Terrorism Returns to Indonesia: 7 Dead

JAKARTA (TIP): The Jakarta attacks began, January 14, at about 10:40 local time (03:40 GMT) with a series of bomb blasts at an intersection near the Sarinah shopping mall and a Starbucks coffee shop.

Reports say that there were at least six explosions in fairly quick succession.

The first blast took place outside the Starbucks cafe, which had its windows blown out.

As people inside ran out, two gunmen waiting outside opened fire.

At least two militants also attacked the police box in the centre of the intersection in a suicide bomb attack.

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Armed police quickly sealed off the area and moved in on the attackers, initially using cars and later armoured vehicles as cover.

Gunmen in the area continued firing at bystanders and police, with sporadic gunfire reported for several hours afterwards.

During a shootout, militants took cover in the Djakarta Theatre cinema, in the same building as Starbucks. Police said three attackers were killed in front of the cinema.

Reports said gunfire and explosions were also heard elsewhere in Jakarta, but it is not clear where those took place.

There have been conflicting reports – police initially warned there could be as many as 14 attackers.

However, they later said that the situation was “under control” after five militants were killed, including a foreigner.

Police said two attackers had died in a suicide bomb attack outside the police box, while three attackers were killed in a shootout with police at the Djakarta Theatre cinema.

However, in its statement, IS put the number of militants at four.

‘We are not afraid’

People in Jakarta have responded defiantly to the attacks in their city by posting the Indonesian phrase for “We are not afraid” on Twitter.

The hashtag #KamiTidakTakut has emerged in the aftermath of Thursday’s attacks.

A common meme, of a peace sign with a Jakarta landmark in its centre, was adapted from an image used on social media after the Paris attacks.

Where the Eiffel Tower stood in the Paris version, this shows Indonesia’s National Monument.

It stands in the centre of Jakarta as a symbol of the country’s struggle for independence. It is a famous landmark and popular meeting point in the city.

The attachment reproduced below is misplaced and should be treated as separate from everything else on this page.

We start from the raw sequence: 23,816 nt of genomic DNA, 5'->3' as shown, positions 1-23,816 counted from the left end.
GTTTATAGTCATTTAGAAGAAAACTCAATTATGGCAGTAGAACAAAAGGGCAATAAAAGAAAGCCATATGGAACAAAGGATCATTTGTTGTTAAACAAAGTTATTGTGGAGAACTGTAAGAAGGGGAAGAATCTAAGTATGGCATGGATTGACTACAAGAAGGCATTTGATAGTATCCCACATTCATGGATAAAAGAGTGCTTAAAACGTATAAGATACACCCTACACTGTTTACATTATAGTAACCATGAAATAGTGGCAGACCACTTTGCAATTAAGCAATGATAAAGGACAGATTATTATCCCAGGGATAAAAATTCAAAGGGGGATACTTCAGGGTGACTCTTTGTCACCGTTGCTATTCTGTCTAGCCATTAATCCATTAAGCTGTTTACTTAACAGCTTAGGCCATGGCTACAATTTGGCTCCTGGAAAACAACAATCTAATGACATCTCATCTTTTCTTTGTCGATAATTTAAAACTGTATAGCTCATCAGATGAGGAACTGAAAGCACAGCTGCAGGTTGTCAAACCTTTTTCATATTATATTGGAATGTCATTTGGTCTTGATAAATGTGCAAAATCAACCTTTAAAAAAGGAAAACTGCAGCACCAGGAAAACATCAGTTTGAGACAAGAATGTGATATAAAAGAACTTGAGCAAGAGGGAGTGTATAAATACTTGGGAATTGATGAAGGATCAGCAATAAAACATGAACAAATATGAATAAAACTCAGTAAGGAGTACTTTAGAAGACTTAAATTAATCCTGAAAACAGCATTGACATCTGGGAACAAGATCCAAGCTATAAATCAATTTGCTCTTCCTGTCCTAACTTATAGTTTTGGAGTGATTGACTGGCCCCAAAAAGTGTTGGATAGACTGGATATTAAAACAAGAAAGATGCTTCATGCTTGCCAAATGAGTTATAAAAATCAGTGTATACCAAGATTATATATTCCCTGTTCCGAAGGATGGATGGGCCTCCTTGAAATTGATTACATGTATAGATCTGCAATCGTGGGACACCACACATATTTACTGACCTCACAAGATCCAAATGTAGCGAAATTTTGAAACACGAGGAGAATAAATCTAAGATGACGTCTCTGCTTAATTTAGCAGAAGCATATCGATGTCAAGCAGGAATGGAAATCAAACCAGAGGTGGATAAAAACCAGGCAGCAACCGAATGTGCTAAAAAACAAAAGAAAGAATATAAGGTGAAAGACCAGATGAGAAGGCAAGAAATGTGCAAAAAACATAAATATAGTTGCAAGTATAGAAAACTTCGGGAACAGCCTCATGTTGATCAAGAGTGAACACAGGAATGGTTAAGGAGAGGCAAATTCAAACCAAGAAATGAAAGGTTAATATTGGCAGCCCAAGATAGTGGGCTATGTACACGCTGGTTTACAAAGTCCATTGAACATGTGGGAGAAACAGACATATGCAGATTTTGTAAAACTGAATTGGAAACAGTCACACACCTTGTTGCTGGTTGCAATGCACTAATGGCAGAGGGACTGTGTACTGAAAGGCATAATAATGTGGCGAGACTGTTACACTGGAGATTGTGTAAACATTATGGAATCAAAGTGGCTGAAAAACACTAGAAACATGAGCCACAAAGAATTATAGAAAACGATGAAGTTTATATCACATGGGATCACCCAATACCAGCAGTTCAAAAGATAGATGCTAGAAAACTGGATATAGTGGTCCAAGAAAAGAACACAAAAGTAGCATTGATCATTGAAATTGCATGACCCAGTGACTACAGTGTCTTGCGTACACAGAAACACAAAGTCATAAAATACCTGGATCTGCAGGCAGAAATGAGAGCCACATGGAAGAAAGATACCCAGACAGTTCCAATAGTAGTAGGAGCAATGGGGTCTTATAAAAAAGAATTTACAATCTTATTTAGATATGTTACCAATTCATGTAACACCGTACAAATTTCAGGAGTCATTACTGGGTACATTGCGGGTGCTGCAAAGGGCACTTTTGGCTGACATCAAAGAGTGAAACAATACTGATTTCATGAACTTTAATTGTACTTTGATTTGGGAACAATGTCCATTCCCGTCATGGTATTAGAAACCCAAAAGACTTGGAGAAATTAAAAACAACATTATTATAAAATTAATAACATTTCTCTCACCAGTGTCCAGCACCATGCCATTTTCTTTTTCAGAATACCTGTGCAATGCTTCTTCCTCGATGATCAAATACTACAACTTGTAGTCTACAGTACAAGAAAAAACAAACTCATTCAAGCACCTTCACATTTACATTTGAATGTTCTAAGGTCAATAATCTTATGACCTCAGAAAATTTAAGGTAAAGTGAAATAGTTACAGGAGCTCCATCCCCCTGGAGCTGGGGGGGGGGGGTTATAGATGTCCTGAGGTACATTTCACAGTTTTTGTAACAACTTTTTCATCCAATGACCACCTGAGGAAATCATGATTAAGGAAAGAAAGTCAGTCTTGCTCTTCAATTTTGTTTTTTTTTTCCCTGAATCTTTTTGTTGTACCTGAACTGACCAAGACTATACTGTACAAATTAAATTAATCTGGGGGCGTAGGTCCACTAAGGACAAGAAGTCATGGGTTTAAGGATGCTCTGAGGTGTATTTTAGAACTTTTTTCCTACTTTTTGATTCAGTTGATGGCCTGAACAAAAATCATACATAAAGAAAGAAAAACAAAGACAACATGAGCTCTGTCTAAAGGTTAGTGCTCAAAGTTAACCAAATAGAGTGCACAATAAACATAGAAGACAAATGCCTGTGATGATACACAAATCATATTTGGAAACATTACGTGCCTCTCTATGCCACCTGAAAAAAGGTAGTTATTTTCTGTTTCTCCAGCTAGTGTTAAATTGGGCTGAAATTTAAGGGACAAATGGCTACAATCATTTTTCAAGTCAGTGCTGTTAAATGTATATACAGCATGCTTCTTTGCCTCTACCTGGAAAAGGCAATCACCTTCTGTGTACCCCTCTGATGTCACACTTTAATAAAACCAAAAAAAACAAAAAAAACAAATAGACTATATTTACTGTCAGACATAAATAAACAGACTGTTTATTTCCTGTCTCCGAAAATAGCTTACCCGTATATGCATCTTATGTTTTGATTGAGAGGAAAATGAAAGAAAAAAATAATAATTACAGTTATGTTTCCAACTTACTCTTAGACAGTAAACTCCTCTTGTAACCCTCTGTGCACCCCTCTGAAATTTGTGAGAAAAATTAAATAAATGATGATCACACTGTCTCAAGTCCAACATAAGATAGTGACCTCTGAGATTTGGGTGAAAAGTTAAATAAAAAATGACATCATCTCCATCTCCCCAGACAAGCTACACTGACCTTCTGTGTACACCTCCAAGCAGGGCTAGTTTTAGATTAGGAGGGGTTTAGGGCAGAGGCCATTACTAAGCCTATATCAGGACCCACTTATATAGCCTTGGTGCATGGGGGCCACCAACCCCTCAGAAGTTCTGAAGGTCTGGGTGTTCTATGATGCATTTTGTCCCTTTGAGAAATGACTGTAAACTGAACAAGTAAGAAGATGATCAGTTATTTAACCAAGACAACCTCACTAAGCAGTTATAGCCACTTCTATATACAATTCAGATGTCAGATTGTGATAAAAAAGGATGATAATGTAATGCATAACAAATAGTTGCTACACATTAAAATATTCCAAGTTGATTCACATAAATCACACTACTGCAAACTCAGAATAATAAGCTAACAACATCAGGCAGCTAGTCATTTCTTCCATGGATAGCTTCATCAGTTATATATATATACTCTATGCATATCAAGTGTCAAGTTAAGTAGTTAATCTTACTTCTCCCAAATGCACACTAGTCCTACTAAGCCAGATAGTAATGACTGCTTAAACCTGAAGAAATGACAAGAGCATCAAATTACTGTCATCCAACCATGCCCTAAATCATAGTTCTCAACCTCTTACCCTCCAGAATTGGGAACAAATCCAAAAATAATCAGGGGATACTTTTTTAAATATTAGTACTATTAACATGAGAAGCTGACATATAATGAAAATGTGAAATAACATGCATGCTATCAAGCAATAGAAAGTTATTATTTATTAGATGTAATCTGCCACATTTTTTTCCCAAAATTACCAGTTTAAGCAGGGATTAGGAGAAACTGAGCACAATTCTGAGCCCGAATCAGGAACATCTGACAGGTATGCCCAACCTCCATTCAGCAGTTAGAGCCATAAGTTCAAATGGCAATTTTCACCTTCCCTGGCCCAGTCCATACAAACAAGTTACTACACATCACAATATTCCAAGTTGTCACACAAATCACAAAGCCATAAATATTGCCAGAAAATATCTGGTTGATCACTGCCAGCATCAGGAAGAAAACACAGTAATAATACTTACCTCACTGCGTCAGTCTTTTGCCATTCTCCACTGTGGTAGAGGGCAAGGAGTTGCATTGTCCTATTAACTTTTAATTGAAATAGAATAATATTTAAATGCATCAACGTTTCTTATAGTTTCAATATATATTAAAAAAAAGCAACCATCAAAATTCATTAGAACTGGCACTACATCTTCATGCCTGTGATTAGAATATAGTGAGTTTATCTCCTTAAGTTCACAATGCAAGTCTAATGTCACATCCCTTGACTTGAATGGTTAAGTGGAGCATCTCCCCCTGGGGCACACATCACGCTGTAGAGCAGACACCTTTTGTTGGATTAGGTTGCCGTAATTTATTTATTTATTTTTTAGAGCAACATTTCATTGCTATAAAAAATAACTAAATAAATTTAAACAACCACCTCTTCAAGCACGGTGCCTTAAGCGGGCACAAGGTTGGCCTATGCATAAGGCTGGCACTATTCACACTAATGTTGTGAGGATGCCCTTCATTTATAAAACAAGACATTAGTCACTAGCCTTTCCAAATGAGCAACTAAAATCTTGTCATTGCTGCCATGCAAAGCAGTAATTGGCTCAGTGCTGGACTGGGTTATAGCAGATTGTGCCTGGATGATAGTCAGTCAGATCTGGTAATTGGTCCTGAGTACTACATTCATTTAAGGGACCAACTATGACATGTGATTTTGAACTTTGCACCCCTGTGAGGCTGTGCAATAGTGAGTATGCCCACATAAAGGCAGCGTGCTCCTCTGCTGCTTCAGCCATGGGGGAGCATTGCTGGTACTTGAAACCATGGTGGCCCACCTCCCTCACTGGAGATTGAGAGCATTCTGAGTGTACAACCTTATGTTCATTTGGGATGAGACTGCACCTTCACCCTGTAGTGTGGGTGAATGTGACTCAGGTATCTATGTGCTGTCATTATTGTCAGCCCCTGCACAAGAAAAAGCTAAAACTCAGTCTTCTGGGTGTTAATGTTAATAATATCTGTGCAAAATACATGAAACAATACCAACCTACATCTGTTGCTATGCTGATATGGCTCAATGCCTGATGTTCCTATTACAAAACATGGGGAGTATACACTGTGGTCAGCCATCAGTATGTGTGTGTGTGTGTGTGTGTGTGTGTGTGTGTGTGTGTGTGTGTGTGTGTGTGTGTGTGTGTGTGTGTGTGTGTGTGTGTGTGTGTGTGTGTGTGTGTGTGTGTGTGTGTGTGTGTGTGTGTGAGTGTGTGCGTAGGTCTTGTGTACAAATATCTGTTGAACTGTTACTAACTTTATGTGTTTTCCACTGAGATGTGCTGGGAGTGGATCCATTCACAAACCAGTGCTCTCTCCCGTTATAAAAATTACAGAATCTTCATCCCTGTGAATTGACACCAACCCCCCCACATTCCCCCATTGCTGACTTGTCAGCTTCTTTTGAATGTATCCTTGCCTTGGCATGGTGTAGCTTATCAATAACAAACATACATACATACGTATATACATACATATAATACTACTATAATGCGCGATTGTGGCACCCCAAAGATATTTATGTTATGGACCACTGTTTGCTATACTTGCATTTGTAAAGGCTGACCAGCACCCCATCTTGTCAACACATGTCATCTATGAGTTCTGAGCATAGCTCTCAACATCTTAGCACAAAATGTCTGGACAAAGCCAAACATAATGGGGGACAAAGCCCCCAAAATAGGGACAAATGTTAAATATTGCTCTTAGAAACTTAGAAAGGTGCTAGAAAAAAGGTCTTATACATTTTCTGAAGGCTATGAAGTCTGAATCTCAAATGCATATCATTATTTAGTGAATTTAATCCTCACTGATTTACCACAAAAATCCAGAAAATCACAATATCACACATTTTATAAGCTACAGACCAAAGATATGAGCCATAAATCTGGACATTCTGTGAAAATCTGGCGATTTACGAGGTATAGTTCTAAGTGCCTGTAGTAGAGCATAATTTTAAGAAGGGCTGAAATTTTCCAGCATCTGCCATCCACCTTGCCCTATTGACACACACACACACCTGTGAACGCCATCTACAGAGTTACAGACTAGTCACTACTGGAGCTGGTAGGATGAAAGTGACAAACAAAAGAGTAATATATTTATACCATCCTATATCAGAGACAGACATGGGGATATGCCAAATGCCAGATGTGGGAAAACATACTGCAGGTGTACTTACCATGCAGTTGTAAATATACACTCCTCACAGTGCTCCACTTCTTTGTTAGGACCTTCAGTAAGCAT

Some Twitter users wrote alongside it: “Fear is not in our dictionary.”

Another popular hashtagwas #JakartaBerani, which can be translated as “Jakarta is Brave”.

The Islamic State’s influence & role in Indonesia 

Indonesia has been expecting an attack from jihadist groups for months now.

Just before Christmas, police arrested nine people over planned terror attacks and seized bomb-making equipment in raids across Java.

The so-called Islamic State (IS) said it had carried out the attacks, in an online statement that could not be independently verified.

Indonesian police said they believed Bahru Naim, an Indonesian currently thought to be in Syria had masterminded the attack and been “planning this for a while” and that they had received funding from Syria for the attacks.

Police chief Tito Karnavian told local media Bahrun Naim wanted to be IS’s leader in the region.

“All leaders (of IS) in Southeast Asia are competing to be the chief. That’s why Bahrun Naim plotted this attack,” he said. He also added that he believed the attacks in the city were part of a continuing rivalry between Filipino jihadist groups and Bahrun Naim over who would lead any potential IS group in the region.

Following the Paris terror attacks in November, he published a post on his personal blog – now unavailable – praising them and noted a number of “lessons” he said could be learned, including the way the terror cells in Europe were united and how orderly their operations were.

Meanwhile, national police spokesman Maj Gen Anton Charilyan said the militants had imitated the recent Paris attacks. However, security experts say the gunmen appeared to be inexperienced, with little training.

The fact that the Jakarta attacks were claimed by IS but also preceded by a message from al-Qaeda specifically targeting Indonesians is some indication of the continuing interest the two groups have in the country.

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